Many of you will already be familiar with the phrase 'It's so bad, it's good.' Consider Facebook Home to be something like that.
Sure, it's a brave effort and not many companies will be willing to take the risk that Facebook has with this. But there's not so much as a fine line, but a highway running between utility and gimmick. And Home veers dangerously into the latter's territory. But I sincerely hope that someone at Menlo Park is reading this, because boys and girls, there's a lot to be fixed.
If you want to put it crudely, Home is just another Android launcher, the difference being that it latches onto your Facebook account and delivers your News Feed in a visually-impressive manner. Now that sounds great, but in practice it's painful, buggy and most of all, doesn't allow you to do much with your smartphone. Let's look at the good and the bad.
Home starts with your Cover Feed, which is a visual carousel of all the niceties on your News Feed. When Cover Feed shows up, your Facebook profile picture also appears inside a bubble. This is your gateway to the apps and Messenger.
Photos, status updates, links and other posts all show up randomly and float by your screen like a slow river. It's a great idea and one that borrows from the Live Tiles of Windows Phone 8 and the movement of pictures within each post makes it look like the Windows Phone 8's Photos Live Tile, except one which takes up your entire screen.
Browsing through the various updates makes your profile bubble disappear allowing you to view everything in its entirety. By default, all pictures that show up on your Cover Feed are heavily-cropped. That includes cover photos that take up the background on status updates or the actual photos that your friends put up. A long-press on any photo gives you the entire picture without the text overlaid on it. It's a nice way to see the picture, but what exactly is the benefit here?
All the apps along with the 'More...' icon; Pinned apps; Going back to Cover Feed
From a design point of view, the transparent background of the app drawer, the bouncy animations, and the trickery of your profile picture fizzing around like a pinball on the Cover Fee - if such an action is called for - makes it a visual delight. But there's only so much eye candy one can take before wanting to get down to brass tacks.
Tap once on any feed item and your profile bubble appears again. Tap twice and you have liked the picture. If only single tap worked as flawlessly as in the ads for Home. There were a number of times I inadvertently liked a random status message trying to get the bubble to show. When you do get the bubble back, a flick up takes you to the app drawer, a flick to the left takes you to Messenger and the right corner is reserved for your last app. Sounds great, right? It's not.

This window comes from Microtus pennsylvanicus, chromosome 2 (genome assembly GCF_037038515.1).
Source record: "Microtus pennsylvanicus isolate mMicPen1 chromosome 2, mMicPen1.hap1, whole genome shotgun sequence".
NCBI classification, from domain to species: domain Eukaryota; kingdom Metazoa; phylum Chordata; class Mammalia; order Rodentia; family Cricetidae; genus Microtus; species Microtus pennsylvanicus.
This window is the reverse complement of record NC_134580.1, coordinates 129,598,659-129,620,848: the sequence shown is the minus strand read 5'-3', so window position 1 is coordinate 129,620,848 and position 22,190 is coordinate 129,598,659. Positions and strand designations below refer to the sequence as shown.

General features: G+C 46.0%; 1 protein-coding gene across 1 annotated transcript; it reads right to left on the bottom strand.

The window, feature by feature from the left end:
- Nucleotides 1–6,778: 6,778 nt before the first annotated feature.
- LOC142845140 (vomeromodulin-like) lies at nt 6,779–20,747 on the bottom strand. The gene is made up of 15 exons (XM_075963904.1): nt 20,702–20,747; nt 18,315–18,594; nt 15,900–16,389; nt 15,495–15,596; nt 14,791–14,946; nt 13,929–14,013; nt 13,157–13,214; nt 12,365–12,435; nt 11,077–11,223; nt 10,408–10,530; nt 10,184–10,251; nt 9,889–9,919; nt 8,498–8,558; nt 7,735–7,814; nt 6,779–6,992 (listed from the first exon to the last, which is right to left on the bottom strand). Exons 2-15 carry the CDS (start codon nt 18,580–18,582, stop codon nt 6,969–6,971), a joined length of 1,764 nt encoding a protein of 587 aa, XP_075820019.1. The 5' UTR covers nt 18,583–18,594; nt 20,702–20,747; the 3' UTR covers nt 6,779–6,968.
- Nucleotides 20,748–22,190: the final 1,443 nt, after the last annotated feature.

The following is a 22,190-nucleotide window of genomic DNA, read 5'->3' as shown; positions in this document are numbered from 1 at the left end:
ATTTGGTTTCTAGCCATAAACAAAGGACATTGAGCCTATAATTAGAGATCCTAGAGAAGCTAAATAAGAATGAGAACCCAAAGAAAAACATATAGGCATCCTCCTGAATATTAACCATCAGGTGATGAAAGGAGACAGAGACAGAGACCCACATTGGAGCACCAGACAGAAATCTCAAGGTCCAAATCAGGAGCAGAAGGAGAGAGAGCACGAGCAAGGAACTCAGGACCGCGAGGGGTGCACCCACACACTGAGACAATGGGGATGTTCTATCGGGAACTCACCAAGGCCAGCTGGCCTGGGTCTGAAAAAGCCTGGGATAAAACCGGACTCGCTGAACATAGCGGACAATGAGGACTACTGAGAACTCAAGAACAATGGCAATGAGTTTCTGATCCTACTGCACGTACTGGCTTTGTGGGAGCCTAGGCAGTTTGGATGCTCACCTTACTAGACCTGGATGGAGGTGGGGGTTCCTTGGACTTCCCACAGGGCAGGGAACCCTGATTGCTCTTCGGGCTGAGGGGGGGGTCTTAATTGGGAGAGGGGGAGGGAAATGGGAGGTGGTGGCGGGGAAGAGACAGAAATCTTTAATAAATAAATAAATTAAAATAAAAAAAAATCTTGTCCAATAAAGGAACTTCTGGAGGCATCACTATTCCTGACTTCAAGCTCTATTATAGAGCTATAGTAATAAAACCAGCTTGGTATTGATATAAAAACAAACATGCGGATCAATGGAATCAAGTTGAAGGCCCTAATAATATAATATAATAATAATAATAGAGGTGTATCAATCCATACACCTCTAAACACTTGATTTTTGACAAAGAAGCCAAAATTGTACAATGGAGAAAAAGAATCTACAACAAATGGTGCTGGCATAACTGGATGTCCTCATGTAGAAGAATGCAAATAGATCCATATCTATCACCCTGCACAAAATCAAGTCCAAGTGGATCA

Having a Messenger shortcut on Cover Feed makes sense as it is perhaps the most-used app on any phone. But if you have just finished replying to a text and are back on Cover Feed, then the last app is Messenger as well, essentially giving you two shortcuts for the same app. Most phones don't even need the last app button, as the Recent Apps menu will take you there anyway. But with Facebook Home, even the Recent Apps menu is fraught with danger.
Killing Home; A sparse Settings page; Messenger can also handle SMS
Say, you are using Nova launcher and you hit the recent apps button. Does Nova also pop up as one of the apps used recently? Nope, we tried and it doesn't. But oddly, Facebook Home does. And we can kill it too. Getting back to the Cover Feed now means there will be more than a little delay as the launcher fires back up again. This reminded me of Gingerbread days when another useless app, Advanced Task Killer, ended up doing the same to launchers every time it was asked to kill all apps.
Thank heavens I was using a Nexus 4 which doesn't give you an option to kill all the Recent Apps from that screen. But other modern phones which can run Home, do. We can imagine someone using Home on a Samsung Galaxy S3, killing all apps from the Recent Apps screen because that's their usual thing to do, and then waiting for a minute or two, before Home comes back on. It's especially frustrating, when you are in a low connectivity area.
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